Direct from
Dr. Lowenstein

Parental Burnout

Burnout is common, and it occurs for a number of reasons. Perhaps best defined as a form of exhaustion that stems from physical, emotional, and mental stress, burnout is often the result of feeling overwhelmed and unable to cope with what’s happening in your life. Parents are highly susceptible to burnout, which can result in a general feeling of inadequacy as a parent and an inability to connect with your children in a meaningful way. Women are more at risk than men, primarily because they still shoulder a majority of the at-home responsibilities. Single and divorced parents are especially vulnerable as well.

If you’re experiencing the signs of parental burnout, don’t be too hard on yourself. It’s more common than you might think. Most parents complain about not having enough hours in the day to get everything done. Add to that the demands of a career, and it’s no wonder they are often frustrated and exhausted. If you’re a single parent or recently divorced, you may be navigating the challenges of single parenting, so try not to be too critical of yourself. Regardless of your situation, the signs of burnout are unmistakable and range from physical and emotional exhaustion to a feeling of hopelessness.

What can you do if you’re experiencing the signs of parental burnout? Let’s take a closer look at some tips:

  • Get help from others. Talk with your spouse or ex-spouse about dividing the parenting responsibilities in a more equitable manner. Don’t hesitate to also ask a relative, neighbor, or friend to step in and lend a helping hand. There’s a reason many argue that it takes a village to raise a child. Ideally, people close to you will recognize that you need help and offer assistance. When they do, let them. Your children will benefit greatly, and so will you.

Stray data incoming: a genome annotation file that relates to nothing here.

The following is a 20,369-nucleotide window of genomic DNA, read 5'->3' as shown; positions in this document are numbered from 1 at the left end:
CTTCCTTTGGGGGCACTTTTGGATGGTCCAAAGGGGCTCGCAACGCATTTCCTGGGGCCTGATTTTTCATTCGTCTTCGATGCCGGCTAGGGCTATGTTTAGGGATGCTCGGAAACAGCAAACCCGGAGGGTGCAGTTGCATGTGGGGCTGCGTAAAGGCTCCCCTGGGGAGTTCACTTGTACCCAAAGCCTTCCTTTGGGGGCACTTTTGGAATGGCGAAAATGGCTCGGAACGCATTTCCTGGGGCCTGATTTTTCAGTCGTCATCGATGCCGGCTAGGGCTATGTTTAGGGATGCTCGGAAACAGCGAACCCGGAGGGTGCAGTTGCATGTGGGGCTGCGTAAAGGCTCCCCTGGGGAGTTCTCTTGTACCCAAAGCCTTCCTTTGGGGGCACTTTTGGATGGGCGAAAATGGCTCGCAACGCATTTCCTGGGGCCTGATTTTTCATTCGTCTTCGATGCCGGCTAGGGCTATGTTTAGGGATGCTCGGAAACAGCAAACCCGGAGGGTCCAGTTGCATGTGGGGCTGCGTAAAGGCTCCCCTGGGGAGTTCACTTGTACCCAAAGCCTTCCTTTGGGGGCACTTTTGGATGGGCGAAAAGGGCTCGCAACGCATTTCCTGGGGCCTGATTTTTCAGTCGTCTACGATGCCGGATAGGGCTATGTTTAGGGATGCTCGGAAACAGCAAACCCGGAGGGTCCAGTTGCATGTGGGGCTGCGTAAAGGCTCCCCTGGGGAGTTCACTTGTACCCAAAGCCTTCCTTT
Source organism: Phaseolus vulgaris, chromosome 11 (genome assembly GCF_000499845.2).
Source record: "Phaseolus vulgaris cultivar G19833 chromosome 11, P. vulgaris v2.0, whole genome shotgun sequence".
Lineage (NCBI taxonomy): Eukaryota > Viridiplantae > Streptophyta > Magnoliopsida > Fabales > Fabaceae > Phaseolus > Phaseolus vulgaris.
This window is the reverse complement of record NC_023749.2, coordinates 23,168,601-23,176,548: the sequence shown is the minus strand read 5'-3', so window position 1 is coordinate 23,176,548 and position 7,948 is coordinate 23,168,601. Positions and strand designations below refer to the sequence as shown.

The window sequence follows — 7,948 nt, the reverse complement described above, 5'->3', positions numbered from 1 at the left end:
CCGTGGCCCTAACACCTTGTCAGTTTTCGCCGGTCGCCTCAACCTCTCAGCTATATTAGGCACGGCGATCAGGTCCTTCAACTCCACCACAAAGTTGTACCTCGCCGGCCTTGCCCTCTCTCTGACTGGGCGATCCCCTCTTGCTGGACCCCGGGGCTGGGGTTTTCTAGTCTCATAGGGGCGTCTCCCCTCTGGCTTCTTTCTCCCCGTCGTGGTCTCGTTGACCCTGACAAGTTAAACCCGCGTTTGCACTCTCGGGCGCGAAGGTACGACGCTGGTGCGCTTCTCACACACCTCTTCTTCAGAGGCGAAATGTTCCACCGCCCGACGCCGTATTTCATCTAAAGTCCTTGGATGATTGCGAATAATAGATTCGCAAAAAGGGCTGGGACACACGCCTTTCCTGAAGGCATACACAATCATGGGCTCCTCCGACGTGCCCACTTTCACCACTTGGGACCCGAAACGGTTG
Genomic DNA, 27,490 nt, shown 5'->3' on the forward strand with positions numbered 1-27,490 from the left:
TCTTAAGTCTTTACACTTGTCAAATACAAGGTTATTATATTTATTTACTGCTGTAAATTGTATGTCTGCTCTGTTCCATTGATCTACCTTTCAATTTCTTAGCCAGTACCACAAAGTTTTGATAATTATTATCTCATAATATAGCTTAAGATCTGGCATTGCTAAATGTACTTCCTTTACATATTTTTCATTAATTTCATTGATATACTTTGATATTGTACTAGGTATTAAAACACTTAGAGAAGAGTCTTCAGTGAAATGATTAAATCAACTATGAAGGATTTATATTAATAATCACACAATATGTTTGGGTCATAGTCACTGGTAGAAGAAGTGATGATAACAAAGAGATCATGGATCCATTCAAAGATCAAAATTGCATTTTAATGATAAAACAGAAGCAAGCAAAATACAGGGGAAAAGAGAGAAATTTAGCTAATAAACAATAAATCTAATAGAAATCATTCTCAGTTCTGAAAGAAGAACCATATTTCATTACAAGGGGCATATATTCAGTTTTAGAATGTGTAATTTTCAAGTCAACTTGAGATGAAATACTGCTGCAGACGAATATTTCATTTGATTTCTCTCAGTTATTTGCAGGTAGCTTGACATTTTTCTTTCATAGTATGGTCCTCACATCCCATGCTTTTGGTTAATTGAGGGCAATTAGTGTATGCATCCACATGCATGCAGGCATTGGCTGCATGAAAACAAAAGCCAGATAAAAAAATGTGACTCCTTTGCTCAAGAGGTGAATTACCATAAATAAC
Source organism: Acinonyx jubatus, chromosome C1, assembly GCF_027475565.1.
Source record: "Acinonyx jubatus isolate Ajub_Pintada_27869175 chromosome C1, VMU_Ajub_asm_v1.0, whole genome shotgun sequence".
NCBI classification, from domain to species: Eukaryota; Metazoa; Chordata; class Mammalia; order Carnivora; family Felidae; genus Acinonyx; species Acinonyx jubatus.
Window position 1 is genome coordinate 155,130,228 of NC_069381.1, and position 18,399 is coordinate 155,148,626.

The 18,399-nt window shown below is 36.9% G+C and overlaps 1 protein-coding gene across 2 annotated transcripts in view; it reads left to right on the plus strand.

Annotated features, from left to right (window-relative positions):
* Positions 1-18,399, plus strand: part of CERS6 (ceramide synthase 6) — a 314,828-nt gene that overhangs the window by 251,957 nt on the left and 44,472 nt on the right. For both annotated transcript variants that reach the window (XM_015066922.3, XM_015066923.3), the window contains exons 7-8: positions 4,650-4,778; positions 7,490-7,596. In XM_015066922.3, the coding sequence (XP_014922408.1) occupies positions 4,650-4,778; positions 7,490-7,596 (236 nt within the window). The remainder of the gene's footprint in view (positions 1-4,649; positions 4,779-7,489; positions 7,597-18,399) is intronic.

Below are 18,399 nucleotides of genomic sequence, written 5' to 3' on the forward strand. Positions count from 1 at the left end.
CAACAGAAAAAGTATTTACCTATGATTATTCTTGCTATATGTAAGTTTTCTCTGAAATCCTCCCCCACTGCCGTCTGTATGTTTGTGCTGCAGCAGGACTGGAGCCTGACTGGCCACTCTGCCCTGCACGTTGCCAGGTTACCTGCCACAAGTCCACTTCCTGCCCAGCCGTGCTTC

• Connect with other parents. Parenting support groups can be a great resource, so ask your child’s pediatrician if he or she can recommend one near you. Or simply look for ways to connect with other parents at your child’s school. It can be therapeutic to talk with other parents who share some of your frustrations. When you realize that other parents occasionally struggle as well, it helps diminish some of the inadequacy you may be feeling.    
  • Take care of yourself. Parents typically put their children first, and that often means placing their own needs on the back burner. But that’s not the best thing for you and your well-being, and it definitely is not the best thing for your children. When you’re physically and emotionally up to the task, your ability to cope with the daily challenges of parenting increases significantly. So get plenty of sleep, exercise to keep your energy levels high and reduce stress, and pay attention to what you eat. When life gets particularly challenging, a short walk, a few minutes of meditation, or coffee with a friend can help reduce your stress levels.

Parenting a child at any age is no easy task, and you will hit many bumps in the road as you strive to raise happy, well-adjusted kids who can succeed as adults. In the process, try not to be too hard on yourself. And don’t hesitate to ask for help or see a mental health professional for support.

Image by StockSnap from Pixabay

Dr. David Lowenstein is a Columbus, Ohio-based psychologist with more than 35 years of experience. He conducts individual, family, and group therapy sessions in his German Village office and also via telehealth. Dr. Lowenstein is also available for expert forensic testimony, and for educational workshops and presentations. He is frequently called upon as an expert source for print, radio, and broadcast media. Contact Dr. Lowenstein at Lowenstein & Associates, 691 South Fifth Street, Columbus, Ohio, 43206, or call 614.443.6155 or 614.444.0432.